As mentioned above, when the Sixers get into the paint, they are extremely tough to stop defensively. Like the Raptors (who average 48 points in the paint per game), the 76ers love to fill the hoop from close range, averaging 47 points per game. Of course, without Embiid, who will likely be on the bench for the two Raptors’ contests, this number will naturally dip — however, Toronto should treat the 76ers’ offense with respect regardless of the centre’s status.
Ben Simmons is one of the league’s top scorers around the rim — where he takes over 40% of all his shot attempts, making 73% of them. He’ll be a very tough cover for OG Anunoby, who I suspect will be tasked with stopping the dynamic rookie point forward (because I can’t imagine a six-foot Lowry in that position, with all due respect). Clogging the paint and forcing the few shooters the Sixers actually have to launch threes all night will be Toronto’s best bet in limiting the post-intensive offense.
Speaking of Lowry, this is the type of game where he can rack up several charges by stepping in front of someone like Simmons. You heard it here first!
By keeping their big guys in the post, Toronto will not only try to limit the scoring but also the Sixers’ ability to snatch up offensive rebounds (thus decreasing their shot attempt totals), of which they grab nearly 12 per game — a mark good enough for 4th best in the NBA. That’s an absurd number to see as a Raptors fan.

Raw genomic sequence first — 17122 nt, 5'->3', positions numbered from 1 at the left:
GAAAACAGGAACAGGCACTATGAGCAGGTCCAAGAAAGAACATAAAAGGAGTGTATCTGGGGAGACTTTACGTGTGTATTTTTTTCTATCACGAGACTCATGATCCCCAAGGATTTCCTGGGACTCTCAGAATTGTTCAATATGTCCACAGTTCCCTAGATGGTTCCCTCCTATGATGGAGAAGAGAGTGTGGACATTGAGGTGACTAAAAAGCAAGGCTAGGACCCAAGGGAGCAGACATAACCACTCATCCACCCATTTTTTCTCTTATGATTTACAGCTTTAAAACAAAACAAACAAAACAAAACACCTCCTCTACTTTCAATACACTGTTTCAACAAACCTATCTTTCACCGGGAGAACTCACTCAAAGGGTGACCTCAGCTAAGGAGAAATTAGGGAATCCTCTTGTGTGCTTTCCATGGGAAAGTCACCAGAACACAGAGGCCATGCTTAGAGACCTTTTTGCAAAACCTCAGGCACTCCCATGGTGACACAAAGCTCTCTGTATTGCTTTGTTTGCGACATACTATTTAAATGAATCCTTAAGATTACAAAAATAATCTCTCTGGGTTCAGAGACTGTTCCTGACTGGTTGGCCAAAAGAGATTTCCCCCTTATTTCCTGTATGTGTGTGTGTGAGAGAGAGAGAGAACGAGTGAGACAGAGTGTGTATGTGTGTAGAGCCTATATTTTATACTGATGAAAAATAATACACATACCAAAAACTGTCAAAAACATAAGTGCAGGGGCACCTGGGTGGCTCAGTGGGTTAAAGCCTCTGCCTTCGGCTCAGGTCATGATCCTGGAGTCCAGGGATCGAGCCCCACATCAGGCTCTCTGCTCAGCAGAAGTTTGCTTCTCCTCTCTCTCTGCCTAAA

Take the Open Shot
Philly is an excellent defensive team in terms of opponent shooting percentages, meaning there won’t be many opportunities for a wide open look. They allow just 35% from distance and 44% overall — good enough for 6th and 4th in the NBA, respectively. This season, Toronto has obviously focused on making the extra pass, but we’ve all seen a few instances where the ball continued to fly when it should’ve been launched at the rim.
It’s really been up to the individual — it’s not like the team is serially responsible for making this mistake — but against a defense like Philadelphia, the team can ill afford to pass up an open look. Pascal Siakam, who began the season looking like he made real progress with his 3-point shot over the summer, has literally fallen off a cliff. If you were to look at his percentages from early season to now, the graph would be a vertical line, I think.
Siakam has become notorious for passing up open looks, and even though I cheer him on every time he sizes up the rim from the corner, I don’t blame him for ultimately making that extra pass. He knows his limitations, and I applaud him for recognizing those faults instead of forcing what he thinks everyone else wants from him. Regardless, Siakam needs to toss up a few of those shots every now and then, something he seems to be doing in recent games.
Crowding the paint against an Embiid-less 76ers team, taking every opportunity the defense gives and playing up to their experience against an inexperienced (but talented) Sixers team are all ways Toronto can gain control of the rhythm early. Whether or not they let go is completely up to them.